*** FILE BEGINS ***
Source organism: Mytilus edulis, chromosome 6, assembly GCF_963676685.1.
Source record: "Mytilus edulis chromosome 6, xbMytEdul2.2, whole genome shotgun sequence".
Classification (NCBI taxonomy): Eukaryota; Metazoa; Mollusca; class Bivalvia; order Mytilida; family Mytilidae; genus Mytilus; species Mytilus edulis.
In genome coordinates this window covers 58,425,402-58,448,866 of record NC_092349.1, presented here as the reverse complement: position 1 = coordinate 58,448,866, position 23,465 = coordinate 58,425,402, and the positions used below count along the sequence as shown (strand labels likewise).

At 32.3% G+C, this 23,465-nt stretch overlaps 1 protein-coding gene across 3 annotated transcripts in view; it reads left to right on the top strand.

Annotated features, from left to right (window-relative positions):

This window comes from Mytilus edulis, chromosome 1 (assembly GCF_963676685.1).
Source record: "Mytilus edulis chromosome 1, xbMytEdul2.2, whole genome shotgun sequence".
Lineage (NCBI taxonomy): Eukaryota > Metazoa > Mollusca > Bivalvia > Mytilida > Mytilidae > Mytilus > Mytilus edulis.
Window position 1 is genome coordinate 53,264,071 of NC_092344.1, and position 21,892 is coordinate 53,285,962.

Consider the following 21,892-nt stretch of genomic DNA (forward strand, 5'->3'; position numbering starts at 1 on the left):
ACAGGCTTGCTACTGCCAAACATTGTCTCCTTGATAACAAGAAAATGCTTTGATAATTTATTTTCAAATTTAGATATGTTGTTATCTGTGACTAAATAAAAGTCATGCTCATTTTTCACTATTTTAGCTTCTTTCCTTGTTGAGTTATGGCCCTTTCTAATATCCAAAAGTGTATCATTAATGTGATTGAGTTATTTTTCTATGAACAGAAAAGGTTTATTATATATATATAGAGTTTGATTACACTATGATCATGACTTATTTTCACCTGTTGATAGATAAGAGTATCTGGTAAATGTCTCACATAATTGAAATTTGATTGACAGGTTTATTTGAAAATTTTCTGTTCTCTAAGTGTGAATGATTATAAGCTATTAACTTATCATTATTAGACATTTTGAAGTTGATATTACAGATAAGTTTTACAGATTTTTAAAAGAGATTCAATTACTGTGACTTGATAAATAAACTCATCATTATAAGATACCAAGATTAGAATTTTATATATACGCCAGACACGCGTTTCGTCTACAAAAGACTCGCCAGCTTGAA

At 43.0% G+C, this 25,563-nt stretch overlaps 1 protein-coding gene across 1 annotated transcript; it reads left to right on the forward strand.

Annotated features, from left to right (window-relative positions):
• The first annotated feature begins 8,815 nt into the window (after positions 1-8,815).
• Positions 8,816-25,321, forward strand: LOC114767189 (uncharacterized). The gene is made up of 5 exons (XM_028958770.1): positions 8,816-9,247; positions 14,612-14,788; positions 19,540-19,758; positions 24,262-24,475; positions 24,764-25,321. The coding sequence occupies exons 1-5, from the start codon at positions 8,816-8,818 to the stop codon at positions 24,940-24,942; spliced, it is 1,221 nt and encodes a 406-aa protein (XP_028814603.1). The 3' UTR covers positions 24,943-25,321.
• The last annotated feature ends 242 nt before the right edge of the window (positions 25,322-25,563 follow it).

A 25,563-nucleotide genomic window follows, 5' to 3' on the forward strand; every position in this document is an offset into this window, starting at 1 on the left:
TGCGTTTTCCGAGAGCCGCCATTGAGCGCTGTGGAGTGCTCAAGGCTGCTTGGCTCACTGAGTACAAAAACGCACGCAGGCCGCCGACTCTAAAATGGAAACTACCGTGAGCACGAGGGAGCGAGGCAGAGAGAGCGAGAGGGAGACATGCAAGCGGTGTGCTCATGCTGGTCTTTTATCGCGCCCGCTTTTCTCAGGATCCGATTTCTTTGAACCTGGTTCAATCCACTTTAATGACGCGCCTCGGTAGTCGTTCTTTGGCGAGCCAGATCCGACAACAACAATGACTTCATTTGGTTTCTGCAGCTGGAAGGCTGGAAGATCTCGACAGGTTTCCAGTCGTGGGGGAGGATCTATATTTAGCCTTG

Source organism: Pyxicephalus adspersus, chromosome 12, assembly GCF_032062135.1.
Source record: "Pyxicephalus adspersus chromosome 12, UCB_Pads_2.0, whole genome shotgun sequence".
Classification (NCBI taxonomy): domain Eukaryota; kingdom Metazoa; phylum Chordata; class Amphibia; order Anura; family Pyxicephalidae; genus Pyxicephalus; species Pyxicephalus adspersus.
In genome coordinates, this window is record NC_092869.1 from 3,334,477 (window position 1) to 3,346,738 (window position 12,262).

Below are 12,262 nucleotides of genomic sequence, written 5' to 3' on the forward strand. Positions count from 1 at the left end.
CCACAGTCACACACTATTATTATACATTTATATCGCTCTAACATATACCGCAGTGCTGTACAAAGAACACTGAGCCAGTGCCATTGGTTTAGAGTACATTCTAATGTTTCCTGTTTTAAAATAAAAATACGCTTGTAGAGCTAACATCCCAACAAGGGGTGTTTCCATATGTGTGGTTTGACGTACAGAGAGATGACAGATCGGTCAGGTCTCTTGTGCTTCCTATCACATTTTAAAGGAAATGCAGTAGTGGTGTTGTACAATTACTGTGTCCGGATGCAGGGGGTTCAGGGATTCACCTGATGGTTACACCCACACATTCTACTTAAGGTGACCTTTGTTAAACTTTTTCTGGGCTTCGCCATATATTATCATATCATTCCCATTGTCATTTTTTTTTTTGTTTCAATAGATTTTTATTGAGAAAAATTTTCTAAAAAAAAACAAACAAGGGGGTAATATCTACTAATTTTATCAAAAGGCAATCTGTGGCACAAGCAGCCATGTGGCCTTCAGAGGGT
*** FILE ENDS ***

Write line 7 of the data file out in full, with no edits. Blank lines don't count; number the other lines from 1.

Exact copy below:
This window comes from Mytilus edulis, chromosome 1 (assembly GCF_963676685.1).